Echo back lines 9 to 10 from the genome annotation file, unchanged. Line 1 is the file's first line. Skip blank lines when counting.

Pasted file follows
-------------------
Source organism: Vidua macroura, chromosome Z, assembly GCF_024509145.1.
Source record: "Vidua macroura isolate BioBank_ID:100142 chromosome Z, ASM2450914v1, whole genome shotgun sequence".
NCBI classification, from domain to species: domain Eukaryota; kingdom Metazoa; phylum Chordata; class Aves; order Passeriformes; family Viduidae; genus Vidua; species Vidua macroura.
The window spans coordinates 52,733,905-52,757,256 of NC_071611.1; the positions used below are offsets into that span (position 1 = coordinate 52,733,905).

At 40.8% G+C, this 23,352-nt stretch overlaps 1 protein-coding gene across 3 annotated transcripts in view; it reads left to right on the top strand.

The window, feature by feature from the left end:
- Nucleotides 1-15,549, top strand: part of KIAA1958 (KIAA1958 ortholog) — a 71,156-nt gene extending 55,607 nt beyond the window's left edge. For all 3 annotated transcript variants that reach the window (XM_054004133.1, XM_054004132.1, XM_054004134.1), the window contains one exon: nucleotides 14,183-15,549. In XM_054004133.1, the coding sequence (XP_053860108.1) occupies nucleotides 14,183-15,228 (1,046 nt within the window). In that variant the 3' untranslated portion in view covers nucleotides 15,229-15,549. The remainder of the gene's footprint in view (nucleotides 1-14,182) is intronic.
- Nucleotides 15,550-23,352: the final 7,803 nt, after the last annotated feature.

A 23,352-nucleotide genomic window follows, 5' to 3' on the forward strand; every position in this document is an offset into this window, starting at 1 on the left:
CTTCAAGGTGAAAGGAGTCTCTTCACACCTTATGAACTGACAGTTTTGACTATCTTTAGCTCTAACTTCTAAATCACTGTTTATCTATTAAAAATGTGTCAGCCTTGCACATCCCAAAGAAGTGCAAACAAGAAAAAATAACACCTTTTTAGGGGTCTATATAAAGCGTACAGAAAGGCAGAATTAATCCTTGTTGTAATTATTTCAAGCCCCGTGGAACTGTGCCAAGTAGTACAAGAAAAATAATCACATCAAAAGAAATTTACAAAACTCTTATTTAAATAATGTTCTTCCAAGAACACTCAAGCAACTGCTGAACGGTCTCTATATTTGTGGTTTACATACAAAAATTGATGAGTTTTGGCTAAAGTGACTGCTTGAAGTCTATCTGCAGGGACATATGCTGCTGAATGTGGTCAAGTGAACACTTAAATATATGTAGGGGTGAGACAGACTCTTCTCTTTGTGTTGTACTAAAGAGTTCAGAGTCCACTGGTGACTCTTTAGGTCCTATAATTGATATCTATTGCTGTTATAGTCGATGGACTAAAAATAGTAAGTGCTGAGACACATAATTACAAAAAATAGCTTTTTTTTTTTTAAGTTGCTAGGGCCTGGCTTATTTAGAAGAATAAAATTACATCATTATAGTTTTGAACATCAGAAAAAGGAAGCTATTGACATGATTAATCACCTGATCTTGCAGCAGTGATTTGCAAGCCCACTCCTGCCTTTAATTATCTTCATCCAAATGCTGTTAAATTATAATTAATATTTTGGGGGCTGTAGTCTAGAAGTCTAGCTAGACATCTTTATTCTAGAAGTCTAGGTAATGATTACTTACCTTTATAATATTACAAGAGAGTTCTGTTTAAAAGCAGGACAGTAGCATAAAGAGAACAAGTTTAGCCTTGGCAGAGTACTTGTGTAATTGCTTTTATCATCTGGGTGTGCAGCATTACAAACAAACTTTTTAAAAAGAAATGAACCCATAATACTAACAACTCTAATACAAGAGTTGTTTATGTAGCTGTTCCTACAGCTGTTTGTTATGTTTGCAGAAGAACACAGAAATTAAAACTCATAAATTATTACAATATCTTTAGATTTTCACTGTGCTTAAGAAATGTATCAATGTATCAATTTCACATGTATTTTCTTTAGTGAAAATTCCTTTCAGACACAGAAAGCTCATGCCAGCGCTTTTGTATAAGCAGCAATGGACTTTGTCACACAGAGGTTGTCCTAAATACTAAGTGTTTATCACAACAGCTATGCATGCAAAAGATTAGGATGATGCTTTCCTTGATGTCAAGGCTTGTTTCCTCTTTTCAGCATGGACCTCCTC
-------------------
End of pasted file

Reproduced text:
A 23,352-nucleotide genomic window follows, 5' to 3' on the forward strand; every position in this document is an offset into this window, starting at 1 on the left:
CTTCAAGGTGAAAGGAGTCTCTTCACACCTTATGAACTGACAGTTTTGACTATCTTTAGCTCTAACTTCTAAATCACTGTTTATCTATTAAAAATGTGTCAGCCTTGCACATCCCAAAGAAGTGCAAACAAGAAAAAATAACACCTTTTTAGGGGTCTATATAAAGCGTACAGAAAGGCAGAATTAATCCTTGTTGTAATTATTTCAAGCCCCGTGGAACTGTGCCAAGTAGTACAAGAAAAATAATCACATCAAAAGAAATTTACAAAACTCTTATTTAAATAATGTTCTTCCAAGAACACTCAAGCAACTGCTGAACGGTCTCTATATTTGTGGTTTACATACAAAAATTGATGAGTTTTGGCTAAAGTGACTGCTTGAAGTCTATCTGCAGGGACATATGCTGCTGAATGTGGTCAAGTGAACACTTAAATATATGTAGGGGTGAGACAGACTCTTCTCTTTGTGTTGTACTAAAGAGTTCAGAGTCCACTGGTGACTCTTTAGGTCCTATAATTGATATCTATTGCTGTTATAGTCGATGGACTAAAAATAGTAAGTGCTGAGACACATAATTACAAAAAATAGCTTTTTTTTTTTTAAGTTGCTAGGGCCTGGCTTATTTAGAAGAATAAAATTACATCATTATAGTTTTGAACATCAGAAAAAGGAAGCTATTGACATGATTAATCACCTGATCTTGCAGCAGTGATTTGCAAGCCCACTCCTGCCTTTAATTATCTTCATCCAAATGCTGTTAAATTATAATTAATATTTTGGGGGCTGTAGTCTAGAAGTCTAGCTAGACATCTTTATTCTAGAAGTCTAGGTAATGATTACTTACCTTTATAATATTACAAGAGAGTTCTGTTTAAAAGCAGGACAGTAGCATAAAGAGAACAAGTTTAGCCTTGGCAGAGTACTTGTGTAATTGCTTTTATCATCTGGGTGTGCAGCATTACAAACAAACTTTTTAAAAAGAAATGAACCCATAATACTAACAACTCTAATACAAGAGTTGTTTATGTAGCTGTTCCTACAGCTGTTTGTTATGTTTGCAGAAGAACACAGAAATTAAAACTCATAAATTATTACAATATCTTTAGATTTTCACTGTGCTTAAGAAATGTATCAATGTATCAATTTCACATGTATTTTCTTTAGTGAAAATTCCTTTCAGACACAGAAAGCTCATGCCAGCGCTTTTGTATAAGCAGCAATGGACTTTGTCACACAGAGGTTGTCCTAAATACTAAGTGTTTATCACAACAGCTATGCATGCAAAAGATTAGGATGATGCTTTCCTTGATGTCAAGGCTTGTTTCCTCTTTTCAGCATGGACCTCCTC